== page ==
...that is 15 inches is the white part, not the wooden part. So I got to cut most of them twice. Lots of little pieces of plastic all around. Why the mini blinds? Susan says they work better than stiff paper or anything else she has found to insert in the wound-up warp and keep the threads nice and tight. Anyway, eventually those were all good.

Second mistake: I wound the warp around the large back beam, not just the little bitty apron rod. I discovered this after winding a whole bunch of it, and sticking a whole bunch of pieces of mini blind in there. This meant I had to enlist my patient spouse's help to unscrew the back bean so I could slip off all the loops and put them around the apron rod instead. Of course I twisted some of the loops, which added to the fun. And I totally missed a couple the first time. But eventually, I persevered and got the warp attached to the correct thing. I managed to attach the other end fairly successfully, and wound it all up.
Parts of the loom, from Cricket Loom Assembly and Weaving, by Schacht

Third mistake: After all that winding, I realized that I had strung the whole thing backwards. The end that should be on the "front" of the loom was on the "back." If I had looked at the picture, I would have known. As it is, I didn't realize it until I tried to weave. There was no space to insert the shuttle. Sigh. Luckily I realized that all I had to do was wind the WHOLE thing again, the other way. I didn't have to take anything off the loom. So, in the end, what should have taken about a half hour, warping the loom, took an hour and a half. I did not weave at all on Sunday, but the dang warp was ready!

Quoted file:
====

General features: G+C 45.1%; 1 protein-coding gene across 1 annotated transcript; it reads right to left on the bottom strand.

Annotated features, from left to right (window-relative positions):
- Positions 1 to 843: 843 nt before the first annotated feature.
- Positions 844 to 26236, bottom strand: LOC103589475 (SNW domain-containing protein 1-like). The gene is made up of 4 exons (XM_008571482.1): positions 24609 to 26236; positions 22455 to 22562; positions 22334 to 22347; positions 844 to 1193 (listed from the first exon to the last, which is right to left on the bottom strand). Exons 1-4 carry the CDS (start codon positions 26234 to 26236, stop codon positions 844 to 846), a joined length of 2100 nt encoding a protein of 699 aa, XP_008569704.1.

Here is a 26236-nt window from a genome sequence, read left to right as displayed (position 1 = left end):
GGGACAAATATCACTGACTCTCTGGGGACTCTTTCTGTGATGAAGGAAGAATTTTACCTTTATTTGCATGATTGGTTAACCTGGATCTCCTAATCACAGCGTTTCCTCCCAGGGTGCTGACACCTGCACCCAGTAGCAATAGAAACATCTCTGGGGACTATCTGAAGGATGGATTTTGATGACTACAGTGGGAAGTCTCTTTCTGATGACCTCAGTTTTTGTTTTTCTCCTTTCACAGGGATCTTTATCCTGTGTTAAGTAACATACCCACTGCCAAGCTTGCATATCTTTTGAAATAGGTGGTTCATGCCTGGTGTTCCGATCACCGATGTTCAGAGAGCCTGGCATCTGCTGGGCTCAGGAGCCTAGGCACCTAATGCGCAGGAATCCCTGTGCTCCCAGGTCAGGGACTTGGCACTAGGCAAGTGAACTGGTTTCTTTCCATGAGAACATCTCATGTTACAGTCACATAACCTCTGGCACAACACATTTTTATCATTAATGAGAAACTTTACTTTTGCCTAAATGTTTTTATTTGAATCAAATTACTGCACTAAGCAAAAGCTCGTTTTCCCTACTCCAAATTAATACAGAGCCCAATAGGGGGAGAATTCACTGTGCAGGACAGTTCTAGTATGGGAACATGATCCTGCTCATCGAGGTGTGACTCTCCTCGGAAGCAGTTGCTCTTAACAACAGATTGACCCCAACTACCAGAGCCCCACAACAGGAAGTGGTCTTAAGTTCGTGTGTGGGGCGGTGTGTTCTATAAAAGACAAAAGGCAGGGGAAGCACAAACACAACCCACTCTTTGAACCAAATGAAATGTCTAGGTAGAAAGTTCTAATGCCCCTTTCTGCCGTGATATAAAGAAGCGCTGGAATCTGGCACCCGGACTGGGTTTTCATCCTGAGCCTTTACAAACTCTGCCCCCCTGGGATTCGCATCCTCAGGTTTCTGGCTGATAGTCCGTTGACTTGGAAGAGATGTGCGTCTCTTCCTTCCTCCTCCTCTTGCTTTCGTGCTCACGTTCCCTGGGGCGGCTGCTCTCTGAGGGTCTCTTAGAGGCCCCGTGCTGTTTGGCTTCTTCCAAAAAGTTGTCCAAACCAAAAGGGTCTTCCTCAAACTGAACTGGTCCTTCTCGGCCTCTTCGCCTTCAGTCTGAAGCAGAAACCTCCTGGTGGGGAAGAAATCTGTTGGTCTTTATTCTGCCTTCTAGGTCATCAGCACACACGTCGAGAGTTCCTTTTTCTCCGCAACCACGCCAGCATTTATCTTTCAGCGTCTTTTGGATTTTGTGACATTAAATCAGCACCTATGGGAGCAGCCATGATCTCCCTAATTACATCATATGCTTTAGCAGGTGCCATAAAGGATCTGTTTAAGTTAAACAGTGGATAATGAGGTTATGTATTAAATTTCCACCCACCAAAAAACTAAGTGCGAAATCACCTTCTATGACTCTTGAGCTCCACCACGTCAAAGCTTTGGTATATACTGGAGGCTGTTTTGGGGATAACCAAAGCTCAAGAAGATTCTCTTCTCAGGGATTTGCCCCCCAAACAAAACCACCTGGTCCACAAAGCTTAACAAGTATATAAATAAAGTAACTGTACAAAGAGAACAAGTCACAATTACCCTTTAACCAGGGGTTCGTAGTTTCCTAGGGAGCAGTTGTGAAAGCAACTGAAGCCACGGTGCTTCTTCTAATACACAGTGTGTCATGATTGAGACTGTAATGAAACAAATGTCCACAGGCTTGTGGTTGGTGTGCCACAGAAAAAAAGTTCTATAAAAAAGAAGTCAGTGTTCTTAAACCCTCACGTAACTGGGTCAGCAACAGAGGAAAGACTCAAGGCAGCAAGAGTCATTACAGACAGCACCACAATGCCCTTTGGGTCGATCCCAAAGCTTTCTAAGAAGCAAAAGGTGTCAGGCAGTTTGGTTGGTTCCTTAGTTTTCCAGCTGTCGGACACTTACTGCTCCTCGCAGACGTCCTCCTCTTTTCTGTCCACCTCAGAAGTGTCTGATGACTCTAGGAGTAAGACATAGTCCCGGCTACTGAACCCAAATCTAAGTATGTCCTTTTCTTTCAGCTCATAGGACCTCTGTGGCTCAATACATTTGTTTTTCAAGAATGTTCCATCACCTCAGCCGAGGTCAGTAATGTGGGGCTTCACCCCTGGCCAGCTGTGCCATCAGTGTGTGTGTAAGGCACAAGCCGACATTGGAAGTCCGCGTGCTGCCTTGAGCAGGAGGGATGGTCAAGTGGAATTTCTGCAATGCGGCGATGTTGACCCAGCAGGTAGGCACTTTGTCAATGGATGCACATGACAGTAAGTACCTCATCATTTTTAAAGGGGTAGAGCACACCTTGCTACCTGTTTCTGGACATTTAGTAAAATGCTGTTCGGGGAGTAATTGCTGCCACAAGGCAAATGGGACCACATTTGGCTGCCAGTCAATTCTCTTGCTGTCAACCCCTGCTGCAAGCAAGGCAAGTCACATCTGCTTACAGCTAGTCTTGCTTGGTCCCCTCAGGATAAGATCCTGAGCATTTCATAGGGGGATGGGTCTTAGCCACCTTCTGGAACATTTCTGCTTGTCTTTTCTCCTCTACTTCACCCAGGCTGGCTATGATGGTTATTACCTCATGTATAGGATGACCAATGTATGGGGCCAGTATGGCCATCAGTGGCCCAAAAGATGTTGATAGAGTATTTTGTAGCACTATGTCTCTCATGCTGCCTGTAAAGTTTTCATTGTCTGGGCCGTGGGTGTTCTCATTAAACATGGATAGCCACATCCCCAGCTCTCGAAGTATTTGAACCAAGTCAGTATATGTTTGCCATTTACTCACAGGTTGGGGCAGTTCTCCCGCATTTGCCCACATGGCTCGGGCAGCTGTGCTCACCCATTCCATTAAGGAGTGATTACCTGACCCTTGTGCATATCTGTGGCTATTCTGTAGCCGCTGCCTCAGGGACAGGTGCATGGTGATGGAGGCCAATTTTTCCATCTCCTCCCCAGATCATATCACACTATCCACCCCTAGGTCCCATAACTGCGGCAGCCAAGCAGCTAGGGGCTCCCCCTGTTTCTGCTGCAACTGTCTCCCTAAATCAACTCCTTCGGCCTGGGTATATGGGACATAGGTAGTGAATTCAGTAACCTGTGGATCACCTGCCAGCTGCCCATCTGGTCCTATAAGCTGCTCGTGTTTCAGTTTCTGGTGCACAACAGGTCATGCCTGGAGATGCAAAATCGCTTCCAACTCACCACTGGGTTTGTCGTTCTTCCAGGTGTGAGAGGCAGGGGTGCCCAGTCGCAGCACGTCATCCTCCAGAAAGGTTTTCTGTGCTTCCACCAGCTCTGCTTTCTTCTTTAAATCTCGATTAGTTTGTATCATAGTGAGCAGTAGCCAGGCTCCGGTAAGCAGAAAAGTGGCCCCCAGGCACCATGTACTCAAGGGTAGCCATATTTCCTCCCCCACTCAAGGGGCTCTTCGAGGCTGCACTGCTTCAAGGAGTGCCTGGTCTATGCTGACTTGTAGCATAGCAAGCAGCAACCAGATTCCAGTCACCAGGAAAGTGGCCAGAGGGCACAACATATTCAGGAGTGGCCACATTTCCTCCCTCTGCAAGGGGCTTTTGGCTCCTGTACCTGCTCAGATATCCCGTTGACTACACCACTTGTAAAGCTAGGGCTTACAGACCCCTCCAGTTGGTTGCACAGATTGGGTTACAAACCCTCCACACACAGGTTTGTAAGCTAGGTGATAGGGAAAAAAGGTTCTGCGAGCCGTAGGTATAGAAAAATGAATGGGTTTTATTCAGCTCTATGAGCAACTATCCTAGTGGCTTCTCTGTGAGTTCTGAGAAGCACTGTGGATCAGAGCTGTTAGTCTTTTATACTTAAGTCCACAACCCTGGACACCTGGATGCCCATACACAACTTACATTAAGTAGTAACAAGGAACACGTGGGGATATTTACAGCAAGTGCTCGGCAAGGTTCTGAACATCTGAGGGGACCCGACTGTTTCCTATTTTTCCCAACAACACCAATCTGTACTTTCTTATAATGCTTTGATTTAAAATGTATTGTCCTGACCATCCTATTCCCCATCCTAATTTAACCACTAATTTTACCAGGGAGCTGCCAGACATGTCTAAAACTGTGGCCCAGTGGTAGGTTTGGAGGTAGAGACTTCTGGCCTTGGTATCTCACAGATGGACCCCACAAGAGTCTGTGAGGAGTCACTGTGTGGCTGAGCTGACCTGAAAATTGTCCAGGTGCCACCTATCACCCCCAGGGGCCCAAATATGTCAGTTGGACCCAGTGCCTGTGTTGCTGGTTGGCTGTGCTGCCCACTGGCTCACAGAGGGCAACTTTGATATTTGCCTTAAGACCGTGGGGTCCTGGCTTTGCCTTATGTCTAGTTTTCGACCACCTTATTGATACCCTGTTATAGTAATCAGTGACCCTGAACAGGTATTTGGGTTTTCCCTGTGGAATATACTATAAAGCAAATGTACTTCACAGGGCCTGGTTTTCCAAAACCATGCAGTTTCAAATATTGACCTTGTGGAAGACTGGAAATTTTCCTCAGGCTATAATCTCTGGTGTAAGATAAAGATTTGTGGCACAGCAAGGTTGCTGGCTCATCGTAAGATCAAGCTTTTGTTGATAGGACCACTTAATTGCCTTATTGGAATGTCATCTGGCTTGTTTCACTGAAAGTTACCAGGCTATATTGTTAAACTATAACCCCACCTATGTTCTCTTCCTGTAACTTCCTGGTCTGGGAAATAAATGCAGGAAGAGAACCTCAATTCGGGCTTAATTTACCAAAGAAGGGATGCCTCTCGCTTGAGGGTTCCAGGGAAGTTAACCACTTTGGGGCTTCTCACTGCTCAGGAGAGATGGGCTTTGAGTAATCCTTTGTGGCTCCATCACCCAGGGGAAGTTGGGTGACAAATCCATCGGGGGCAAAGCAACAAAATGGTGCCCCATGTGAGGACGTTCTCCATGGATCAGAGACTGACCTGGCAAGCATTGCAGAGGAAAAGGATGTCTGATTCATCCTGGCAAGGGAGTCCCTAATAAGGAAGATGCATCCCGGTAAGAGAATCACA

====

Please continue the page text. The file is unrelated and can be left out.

I did successfully pull threads through the central holes with only one or two small glitches. Oh, I rock.

I came home last night and finally was able to weave. I got the waste yarn on, which took care of some of my weirdly twisted warp loops, then I survived a recalcitrant yarn winder and got the hem yarn wound into a ball and then onto a shuttle. I made a hem! And the selvedge is not horrible! Then, gasp, I wove some of the chenille! Here it is:
washcloth, in progress at last


I have not stopped knitting.  However, I don't have any great photo of the Heichi #5 cardigan in progress. I think it's going to be a good one, though. I made it through the underarms and got the left front done. I am over 50% through the back. It looks like another good spate of knitting (perhaps I will be stranded at an RV repair place for a couple of hours like I was last weekend!) and I will be finished with the body. The sleeves are 3/4 and knit by picking up from around the armholes, so they won't be hard to do at all or take long. There's a crochet border that doesn't look like rocket science, either. So, maybe I will have this project to wear at the office when it gets chilly--soon!

I'm also continuing to work on the second Hitchhiker shawlette. It's my "portable" project, and I carry it in a cute Lantern Moon bag. Here's what the shawlette looks like:

Hitchhiker with beads, and my office chair
The colors really mix up nicely. Not too much pooling at all. And the beads really are perfect, though hard to see in this photo.

I probably have something else to say, but need to work now. Lunch is over! Oh, if you get a chance, look at the latest Interweave Crochet. The modern Irish lace photos in it are just stunning.

1 comment:

Suna says thanks for commenting--I love comments!